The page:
THE COST OF NEW ENERGY
Utilities weigh price of power with aging plants and renewable mandates
Mark Jaffe, August 21, 2011 (Denver Post)
"…Levelized cost analyses [of energy – all lifetime plant building and operating costs divided by dollars the plant produces for a dollars per megawatt-hour]…rely on assumptions that can make the estimates lower or higher…[F]our levelized cost studies — from government agencies, financial firms and engineering companies — …[make estimates that] vary as much as 100 percent…
"Standard coal-fired power plants are among the least expensive forms of electricity generation...The cost among the studies ranged from a low of 7.4 cents to 13.5 cents per kilowatt-hour…[but a] 2009 study by the National Research Council titled "The Hidden Costs of Energy" estimated that the pollution impacts of coal — the most polluting of the fossil fuels — added 3.2 cents a kilowatt-hour in 2005, declining to 1.7 cents a kilowatt-hour in 2030 as more electricity comes from cleaner coal plants…[T]hat doesn't count…a cost for carbon emissions…"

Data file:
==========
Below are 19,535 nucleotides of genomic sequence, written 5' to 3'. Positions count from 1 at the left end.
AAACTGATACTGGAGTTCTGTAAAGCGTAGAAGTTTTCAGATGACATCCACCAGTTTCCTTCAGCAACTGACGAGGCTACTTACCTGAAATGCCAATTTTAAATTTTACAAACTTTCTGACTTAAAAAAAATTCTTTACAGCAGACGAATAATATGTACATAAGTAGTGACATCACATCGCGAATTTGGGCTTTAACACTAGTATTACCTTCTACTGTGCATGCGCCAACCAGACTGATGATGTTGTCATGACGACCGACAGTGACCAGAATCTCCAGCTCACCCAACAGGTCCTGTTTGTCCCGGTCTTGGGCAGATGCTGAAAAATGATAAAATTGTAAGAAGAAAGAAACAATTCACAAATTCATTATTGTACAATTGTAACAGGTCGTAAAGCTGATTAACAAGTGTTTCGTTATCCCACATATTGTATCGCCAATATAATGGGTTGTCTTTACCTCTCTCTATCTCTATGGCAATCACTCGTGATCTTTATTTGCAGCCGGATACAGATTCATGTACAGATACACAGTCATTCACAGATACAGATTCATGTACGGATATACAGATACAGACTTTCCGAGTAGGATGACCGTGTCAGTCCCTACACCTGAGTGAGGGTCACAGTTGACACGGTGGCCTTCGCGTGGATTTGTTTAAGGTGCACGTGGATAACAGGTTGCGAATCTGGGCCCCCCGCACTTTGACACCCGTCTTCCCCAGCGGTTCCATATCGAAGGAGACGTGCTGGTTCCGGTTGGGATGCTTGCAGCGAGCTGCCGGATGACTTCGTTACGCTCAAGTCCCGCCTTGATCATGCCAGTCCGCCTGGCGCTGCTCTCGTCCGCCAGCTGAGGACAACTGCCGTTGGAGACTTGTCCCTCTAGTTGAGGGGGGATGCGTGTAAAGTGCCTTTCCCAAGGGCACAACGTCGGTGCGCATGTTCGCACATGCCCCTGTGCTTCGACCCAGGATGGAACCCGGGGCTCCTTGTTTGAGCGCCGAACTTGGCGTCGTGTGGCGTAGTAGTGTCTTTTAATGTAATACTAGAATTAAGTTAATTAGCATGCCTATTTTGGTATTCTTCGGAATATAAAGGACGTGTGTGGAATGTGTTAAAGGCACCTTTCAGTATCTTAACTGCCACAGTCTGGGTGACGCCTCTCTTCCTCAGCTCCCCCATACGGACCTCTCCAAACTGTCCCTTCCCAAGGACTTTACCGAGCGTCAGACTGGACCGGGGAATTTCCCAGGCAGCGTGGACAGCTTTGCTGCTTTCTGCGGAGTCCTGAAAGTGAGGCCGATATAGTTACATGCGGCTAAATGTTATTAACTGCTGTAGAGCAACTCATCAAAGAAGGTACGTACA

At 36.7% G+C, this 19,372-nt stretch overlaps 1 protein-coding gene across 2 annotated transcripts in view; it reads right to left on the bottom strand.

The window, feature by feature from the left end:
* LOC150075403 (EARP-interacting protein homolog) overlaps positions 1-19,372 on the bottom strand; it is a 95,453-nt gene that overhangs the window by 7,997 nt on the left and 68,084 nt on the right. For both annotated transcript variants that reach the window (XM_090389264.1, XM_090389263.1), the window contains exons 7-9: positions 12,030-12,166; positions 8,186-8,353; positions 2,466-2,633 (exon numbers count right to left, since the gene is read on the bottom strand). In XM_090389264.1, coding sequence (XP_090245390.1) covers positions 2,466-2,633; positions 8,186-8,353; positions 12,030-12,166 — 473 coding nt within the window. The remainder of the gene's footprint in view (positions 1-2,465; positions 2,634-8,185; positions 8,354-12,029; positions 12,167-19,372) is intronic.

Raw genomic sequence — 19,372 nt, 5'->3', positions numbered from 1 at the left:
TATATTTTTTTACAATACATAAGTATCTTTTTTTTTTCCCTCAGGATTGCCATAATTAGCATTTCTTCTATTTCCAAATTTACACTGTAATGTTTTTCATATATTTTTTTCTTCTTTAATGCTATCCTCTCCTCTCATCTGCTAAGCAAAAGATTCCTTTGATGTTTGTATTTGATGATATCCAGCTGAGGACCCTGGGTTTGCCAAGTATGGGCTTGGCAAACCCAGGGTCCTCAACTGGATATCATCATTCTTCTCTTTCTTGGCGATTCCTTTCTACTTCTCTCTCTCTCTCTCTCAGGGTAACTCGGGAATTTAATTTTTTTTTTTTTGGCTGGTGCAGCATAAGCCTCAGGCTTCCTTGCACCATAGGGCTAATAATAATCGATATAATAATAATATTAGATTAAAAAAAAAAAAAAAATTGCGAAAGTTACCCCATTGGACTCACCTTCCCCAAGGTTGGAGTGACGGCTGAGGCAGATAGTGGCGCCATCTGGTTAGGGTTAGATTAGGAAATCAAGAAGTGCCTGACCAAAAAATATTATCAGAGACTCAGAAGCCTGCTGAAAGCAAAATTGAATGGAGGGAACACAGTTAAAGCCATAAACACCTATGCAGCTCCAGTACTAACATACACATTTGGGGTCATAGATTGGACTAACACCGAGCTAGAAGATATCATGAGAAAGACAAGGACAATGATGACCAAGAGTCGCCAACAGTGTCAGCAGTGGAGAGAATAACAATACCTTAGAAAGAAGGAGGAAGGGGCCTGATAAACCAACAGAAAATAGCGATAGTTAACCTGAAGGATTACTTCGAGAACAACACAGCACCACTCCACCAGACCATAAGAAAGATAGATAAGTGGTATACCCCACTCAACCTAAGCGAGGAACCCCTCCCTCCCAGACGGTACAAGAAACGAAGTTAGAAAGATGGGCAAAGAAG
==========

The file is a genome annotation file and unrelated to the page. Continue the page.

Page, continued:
click to enlarge
"The least-expensive fossil fuel generation in the major cost studies is natural gas…The EIA put the average cost at 6.6 cents a kilowatt-hour in 2016 for a conventional combined-cycle gas plant…The biggest concern with natural gas has been the cost…In the past 10 years, the spot price has been as low as $1.80 per million British thermal units…and as high as $15.38…The average for the decade was $6.07…[A recent] closing price…was $3.89."
click to enlarge
"The cheapest renewable-energy source, and one of the least expensive overall, is wind power, with the average cost between 4.4 cents and 11.5 cents a kilowatt-hour…The problem with wind — as with solar — is what is called the "capacity factor." A coal or natural-gas plant will run 70 to 90 percent of the time, constantly generating electricity…A wind farm runs 32 to 42 percent of the time and a solar array generates electricity 22 to 27 percent of the time…
"Solar energy is the most expensive way to make power — more than twice as expensive as natural gas and wind…[according to] five levelized cost studies…The EIA estimates the cost of a utility-scale solar photovoltaic installation at 19 cents a kilowatt-hour…The cost of solar cells, however, has dropped by more than a quarter since 2001 and is projected to continue to decline. That could bring the levelized cost for photovoltaics to 8 or 9 cents a kilowatt-hour by 2020, according to a study by Greentech Media…"